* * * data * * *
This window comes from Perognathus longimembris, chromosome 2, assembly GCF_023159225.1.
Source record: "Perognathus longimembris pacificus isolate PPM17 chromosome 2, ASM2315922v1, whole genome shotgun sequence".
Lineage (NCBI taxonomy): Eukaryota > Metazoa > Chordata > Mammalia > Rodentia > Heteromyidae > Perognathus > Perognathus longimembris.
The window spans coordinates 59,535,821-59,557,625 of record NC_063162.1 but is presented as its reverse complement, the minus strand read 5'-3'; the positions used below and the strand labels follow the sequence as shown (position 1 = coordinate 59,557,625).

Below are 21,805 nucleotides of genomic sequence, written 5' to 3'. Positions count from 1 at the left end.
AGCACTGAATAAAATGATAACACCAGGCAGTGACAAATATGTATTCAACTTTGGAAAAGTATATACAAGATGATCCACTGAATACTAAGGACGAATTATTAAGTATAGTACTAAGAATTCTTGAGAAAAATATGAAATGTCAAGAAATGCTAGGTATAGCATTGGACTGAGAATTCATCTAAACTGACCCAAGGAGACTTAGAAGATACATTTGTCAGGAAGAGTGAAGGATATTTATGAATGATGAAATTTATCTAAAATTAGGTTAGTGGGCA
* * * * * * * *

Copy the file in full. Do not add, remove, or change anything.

This window comes from Perognathus longimembris, chromosome 2, assembly GCF_023159225.1.
Source record: "Perognathus longimembris pacificus isolate PPM17 chromosome 2, ASM2315922v1, whole genome shotgun sequence".
Lineage (NCBI taxonomy): Eukaryota > Metazoa > Chordata > Mammalia > Rodentia > Heteromyidae > Perognathus > Perognathus longimembris.
The window spans coordinates 59,535,821-59,557,625 of record NC_063162.1 but is presented as its reverse complement, the minus strand read 5'-3'; the positions used below and the strand labels follow the sequence as shown (position 1 = coordinate 59,557,625).

Below are 21,805 nucleotides of genomic sequence, written 5' to 3'. Positions count from 1 at the left end.
AGCACTGAATAAAATGATAACACCAGGCAGTGACAAATATGTATTCAACTTTGGAAAAGTATATACAAGATGATCCACTGAATACTAAGGACGAATTATTAAGTATAGTACTAAGAATTCTTGAGAAAAATATGAAATGTCAAGAAATGCTAGGTATAGCATTGGACTGAGAATTCATCTAAACTGACCCAAGGAGACTTAGAAGATACATTTGTCAGGAAGAGTGAAGGATATTTATGAATGATGAAATTTATCTAAAATTAGGTTAGTGGGCA